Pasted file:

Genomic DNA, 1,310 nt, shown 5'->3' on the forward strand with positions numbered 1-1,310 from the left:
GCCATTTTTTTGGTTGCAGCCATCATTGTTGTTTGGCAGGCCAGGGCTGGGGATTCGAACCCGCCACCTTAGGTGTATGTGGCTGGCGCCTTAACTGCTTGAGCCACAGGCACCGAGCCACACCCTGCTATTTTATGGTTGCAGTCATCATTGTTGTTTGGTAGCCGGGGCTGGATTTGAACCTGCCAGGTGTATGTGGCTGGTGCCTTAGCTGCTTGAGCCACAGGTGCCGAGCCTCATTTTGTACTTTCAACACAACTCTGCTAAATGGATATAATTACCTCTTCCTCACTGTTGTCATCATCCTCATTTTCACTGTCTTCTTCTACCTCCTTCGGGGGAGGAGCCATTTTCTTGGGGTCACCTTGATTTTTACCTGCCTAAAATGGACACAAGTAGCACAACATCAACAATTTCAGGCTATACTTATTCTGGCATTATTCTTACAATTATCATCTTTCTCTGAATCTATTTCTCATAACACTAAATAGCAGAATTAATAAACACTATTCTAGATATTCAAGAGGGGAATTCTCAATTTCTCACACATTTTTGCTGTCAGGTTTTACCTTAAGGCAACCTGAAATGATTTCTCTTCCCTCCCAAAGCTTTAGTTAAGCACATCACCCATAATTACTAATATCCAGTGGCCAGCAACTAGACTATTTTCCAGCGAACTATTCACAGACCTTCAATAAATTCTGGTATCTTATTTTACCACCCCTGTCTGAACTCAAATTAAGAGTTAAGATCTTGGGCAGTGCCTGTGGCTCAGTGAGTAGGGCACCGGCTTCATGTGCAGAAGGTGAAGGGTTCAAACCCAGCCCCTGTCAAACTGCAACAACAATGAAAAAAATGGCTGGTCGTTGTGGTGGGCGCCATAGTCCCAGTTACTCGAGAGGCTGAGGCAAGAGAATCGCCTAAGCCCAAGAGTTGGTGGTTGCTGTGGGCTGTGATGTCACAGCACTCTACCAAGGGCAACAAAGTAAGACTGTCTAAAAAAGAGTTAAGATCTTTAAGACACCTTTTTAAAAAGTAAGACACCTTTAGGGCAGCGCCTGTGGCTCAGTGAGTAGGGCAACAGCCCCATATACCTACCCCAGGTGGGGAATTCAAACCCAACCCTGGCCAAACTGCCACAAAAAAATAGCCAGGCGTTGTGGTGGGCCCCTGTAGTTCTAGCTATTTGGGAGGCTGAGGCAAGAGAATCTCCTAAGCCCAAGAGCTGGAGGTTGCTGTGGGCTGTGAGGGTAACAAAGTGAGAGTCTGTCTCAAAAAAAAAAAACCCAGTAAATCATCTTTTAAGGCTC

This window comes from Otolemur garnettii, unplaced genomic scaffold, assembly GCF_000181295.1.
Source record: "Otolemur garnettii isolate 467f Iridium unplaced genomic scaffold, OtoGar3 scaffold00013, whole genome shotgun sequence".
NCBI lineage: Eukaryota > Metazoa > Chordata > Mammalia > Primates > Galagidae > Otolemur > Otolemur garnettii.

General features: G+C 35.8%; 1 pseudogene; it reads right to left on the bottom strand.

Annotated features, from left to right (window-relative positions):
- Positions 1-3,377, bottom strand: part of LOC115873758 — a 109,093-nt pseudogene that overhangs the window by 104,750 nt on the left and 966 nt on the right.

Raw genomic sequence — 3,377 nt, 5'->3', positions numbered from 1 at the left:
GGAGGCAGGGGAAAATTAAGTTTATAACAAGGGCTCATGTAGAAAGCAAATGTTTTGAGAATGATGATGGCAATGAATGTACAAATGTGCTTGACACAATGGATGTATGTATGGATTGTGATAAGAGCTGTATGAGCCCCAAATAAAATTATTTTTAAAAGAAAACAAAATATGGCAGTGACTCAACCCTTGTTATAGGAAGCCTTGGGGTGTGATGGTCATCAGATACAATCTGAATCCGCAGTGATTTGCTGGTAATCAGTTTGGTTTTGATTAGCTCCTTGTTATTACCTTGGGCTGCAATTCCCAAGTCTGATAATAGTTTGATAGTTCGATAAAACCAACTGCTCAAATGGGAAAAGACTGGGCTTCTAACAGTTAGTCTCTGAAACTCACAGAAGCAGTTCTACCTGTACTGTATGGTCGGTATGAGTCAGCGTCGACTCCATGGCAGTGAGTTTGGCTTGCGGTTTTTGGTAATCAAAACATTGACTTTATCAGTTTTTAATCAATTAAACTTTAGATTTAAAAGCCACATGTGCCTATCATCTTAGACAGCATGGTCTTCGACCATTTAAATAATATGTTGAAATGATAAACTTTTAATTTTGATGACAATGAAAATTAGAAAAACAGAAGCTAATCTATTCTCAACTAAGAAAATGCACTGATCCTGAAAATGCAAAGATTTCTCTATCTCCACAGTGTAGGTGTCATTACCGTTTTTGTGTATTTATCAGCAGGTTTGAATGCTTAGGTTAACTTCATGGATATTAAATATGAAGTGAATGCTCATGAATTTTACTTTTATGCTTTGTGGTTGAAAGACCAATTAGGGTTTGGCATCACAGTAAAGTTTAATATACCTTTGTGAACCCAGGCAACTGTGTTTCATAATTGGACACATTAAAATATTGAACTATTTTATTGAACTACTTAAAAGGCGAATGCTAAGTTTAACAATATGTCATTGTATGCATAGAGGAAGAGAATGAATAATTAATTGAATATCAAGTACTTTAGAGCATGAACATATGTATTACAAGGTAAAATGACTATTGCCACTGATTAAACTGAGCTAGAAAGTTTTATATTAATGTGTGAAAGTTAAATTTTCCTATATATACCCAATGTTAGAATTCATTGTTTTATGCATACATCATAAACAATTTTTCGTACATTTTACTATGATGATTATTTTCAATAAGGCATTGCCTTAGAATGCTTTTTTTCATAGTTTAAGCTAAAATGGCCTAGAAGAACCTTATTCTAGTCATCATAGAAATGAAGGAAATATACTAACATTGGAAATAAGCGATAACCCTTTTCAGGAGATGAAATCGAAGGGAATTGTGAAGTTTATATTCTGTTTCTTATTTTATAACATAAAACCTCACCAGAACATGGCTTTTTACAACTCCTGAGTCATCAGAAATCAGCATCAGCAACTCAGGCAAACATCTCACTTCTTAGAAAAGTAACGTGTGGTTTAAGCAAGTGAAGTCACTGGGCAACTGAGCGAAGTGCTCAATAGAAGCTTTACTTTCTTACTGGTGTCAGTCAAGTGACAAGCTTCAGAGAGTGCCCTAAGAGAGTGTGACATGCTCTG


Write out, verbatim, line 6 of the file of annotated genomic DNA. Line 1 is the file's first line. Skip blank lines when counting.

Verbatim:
General features: G+C 35.8%; 1 pseudogene; it reads right to left on the bottom strand.